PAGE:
I just installed Debian 10 on my gpd pocket 2 and it is working great except I cannot get the screen to persistently rotate on login.

Currently, I am able to rotate the screen by selecting "GNOME on xorg" from the gear menu when I login, and then run xrandr --screen 0 -o right however this is going to get old fast.

I have tried a couple xorg solutions but have not had success. I created the following script based on https://github.com/joshskidmore/gpd-pocket-2-arch-guide#install-xorg-packages and https://unix.stackexchange.com/questions/103460/how-to-change-gnome-default-screen-rotation:

Section "Monitor"
  Identifier    "eDP1"
  Option        "Rotate"                 "right"

And I have installed in the following locations:

  • /etc/X11/xorg.conf (by editing the current "monitor" section)
  • /etc/X11/xorg.conf.d/ (I had to make this directory, then made “30-display.conf” with the above settings)
  • /usr/share/X11/xorg.conf.d (just added "30-display.conf" file)

And all result in a flickering on login. I see a black flash (similar to when I execute xrandr after login), then a square filled with static-grey for about 1s twice in a row, then it loads the screen in the "normal" / sideways orientation.

Even when I put xrandr --screen 0 -o right in ~/.profile, the same effect is observed. This does work when I put it into ~/.bashrc but it is after login and again, I would like to automate this configuration.

I have a feeling that Debian is trying to implement the configuration but something is conflicting. How should I proceed with this venture?

EDIT: Some new information

Determined my screen manager according to https://unix.stackexchange.com/a/20376/293647 and it is:


After reading the following link, I discovered this about GDM:


Changes will take effect on logout. This is necessary because GDM does not respect xorg.conf.

Which is probably why I am not accomplishing rotation with xorg. So, what's next?



gnome is still not oriented but this code from the above link orients grub!

sudo vim /etc/default/grub
GRUB_CMDLINE_LINUX_DEFAULT="fbcon=rotate:1 quiet"
sudo update-grub # a lot of guides are missing this step

1 Answer 1


I found a hacky solution but it requires freshly installing Debian. Let me explain.

In an effort to fix my screen, I updated my intel video driver.


What I did not anticipate was that this driver would block gnome from allowing me to make changes using settings -> display -> orientation and that is why I was looking for a code-based solution. As I mentioned in an edit above, the GPD Pocket 2 system with Debian 10 and GNOME uses GDM as a screen manager by default, so any xorg-based solution will fail.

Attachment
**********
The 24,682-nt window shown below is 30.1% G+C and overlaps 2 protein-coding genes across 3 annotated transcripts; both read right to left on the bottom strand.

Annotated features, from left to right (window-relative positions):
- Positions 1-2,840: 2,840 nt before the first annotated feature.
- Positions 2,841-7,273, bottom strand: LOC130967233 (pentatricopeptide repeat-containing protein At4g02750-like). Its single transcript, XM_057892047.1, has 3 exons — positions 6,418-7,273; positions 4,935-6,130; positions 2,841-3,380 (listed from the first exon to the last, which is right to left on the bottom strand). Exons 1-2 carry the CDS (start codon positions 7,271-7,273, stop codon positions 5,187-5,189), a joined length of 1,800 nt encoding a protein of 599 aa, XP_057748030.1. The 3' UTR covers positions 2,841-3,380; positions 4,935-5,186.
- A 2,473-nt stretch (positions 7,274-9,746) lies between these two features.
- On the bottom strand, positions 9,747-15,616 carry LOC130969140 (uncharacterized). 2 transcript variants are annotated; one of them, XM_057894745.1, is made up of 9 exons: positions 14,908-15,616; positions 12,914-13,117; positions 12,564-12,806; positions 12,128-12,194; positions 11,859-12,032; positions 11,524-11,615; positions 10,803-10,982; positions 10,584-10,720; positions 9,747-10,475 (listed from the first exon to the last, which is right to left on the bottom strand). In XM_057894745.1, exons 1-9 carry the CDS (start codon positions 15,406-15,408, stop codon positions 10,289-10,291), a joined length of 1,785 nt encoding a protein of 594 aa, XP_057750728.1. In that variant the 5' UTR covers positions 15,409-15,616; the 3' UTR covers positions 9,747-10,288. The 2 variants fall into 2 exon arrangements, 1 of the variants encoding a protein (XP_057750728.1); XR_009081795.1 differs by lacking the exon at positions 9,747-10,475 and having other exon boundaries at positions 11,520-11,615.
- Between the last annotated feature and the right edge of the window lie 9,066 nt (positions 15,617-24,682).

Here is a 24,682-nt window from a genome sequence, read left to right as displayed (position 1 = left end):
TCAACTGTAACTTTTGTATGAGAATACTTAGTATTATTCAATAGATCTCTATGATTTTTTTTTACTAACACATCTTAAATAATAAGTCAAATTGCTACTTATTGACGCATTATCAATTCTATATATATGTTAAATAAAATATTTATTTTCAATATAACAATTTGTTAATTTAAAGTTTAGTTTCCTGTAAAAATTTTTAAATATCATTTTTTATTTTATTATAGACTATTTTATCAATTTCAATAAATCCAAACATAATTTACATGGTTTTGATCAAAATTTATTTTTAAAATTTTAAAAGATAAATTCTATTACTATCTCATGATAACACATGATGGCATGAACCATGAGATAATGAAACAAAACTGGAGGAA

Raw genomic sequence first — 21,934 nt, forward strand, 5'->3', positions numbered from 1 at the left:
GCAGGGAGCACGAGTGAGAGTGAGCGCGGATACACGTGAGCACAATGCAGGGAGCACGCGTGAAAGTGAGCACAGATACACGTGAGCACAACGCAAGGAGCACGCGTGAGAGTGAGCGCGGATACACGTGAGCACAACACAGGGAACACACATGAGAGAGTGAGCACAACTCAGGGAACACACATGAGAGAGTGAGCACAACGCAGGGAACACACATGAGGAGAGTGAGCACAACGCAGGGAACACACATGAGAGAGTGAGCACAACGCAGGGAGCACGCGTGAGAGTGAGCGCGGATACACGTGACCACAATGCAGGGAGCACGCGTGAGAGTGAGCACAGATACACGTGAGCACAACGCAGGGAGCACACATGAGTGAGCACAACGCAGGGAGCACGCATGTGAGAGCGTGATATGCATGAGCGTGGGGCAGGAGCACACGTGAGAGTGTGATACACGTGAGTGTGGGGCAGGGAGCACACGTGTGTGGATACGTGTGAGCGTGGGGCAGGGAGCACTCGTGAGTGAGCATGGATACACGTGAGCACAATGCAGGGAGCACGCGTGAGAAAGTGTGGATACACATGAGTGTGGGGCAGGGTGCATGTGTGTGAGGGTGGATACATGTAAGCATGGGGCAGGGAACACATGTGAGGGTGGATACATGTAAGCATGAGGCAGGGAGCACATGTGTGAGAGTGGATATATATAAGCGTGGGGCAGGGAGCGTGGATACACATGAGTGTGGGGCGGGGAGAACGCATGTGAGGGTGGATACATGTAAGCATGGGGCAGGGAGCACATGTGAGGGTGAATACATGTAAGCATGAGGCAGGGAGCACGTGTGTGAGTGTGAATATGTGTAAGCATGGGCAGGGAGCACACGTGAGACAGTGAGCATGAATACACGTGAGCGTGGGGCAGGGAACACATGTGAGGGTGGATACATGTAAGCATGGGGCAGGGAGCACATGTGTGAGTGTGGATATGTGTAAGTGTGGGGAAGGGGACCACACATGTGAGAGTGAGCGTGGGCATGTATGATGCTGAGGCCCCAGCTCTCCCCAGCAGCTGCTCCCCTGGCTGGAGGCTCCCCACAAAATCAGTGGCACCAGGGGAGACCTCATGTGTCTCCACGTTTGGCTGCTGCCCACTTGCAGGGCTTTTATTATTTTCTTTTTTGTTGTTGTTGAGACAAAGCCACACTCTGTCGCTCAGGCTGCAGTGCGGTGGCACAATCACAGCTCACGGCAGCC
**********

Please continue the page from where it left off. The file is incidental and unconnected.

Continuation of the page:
So, the first step in a solution for this problem was re-installing Debian. This was possible for me because I was just in the process of making configurations with my Pocket 2, but I also recognize that this is not acceptable for all similar situations. To that end, I am not going to accept my answer and I will await a more thorough explanation and solution for permanently fixing the screen. But until then, perhaps consider the following hacky procedure.

1) Assuming that you have a fresh install, let's first fix grub. In terminal:

sudo vim /etc/default/grub
GRUB_CMDLINE_LINUX_DEFAULT="fbcon=rotate:1 quiet"
sudo update-grub                    # a lot of guides are missing this step

This will orient the system output on boot and your grub consoles (e.g., via function+alt+2 keybinding) but it does not fix your login screen. That remains a piece of this puzzle that I have no solution for, but onward.

2) Next, let's put together our hacky auto-screen orientation.

First, navigate settings -> display -> orientation and select an orientation of portrait left and resolution of 1200x1920.

If you got this far and can live with squinting, I suppose you are done. Your desktop environment should boot with these settings.

3) If you want to auto-load an improved orientation, here's what I did.

Next navigate Tweaks -> Startup Applications and select Terminal.

Finally, in your ~/.bashrc file, enter the following code wherever:

res=$(xrandr | grep \* | cut -d' ' -f4)
if [ "$res" != "600x960_60.00" ]; then
    xrandr --newmode "600x960_60.00" 47.25 600 640 696 792 960 963 973 996 -hsync +vsync
    # the above line informed from: https://superuser.com/a/716837/1078490
    # you may have to configure the line according to your cvt output
    xrandr --addmode eDP-1 "600x960_60.00"
    xrandr --output eDP-1 --mode "600x960_60.00"

Now when you login, terminal will launch then .bashrc will handle the resolution configuration automatically. Not ideal, as opening/closing the lid will not encounter this script and you will therefore need to open terminal again. But it will maintain resolution through suspend/wake cycles if you hold the power button for ~3s before closing the lid.

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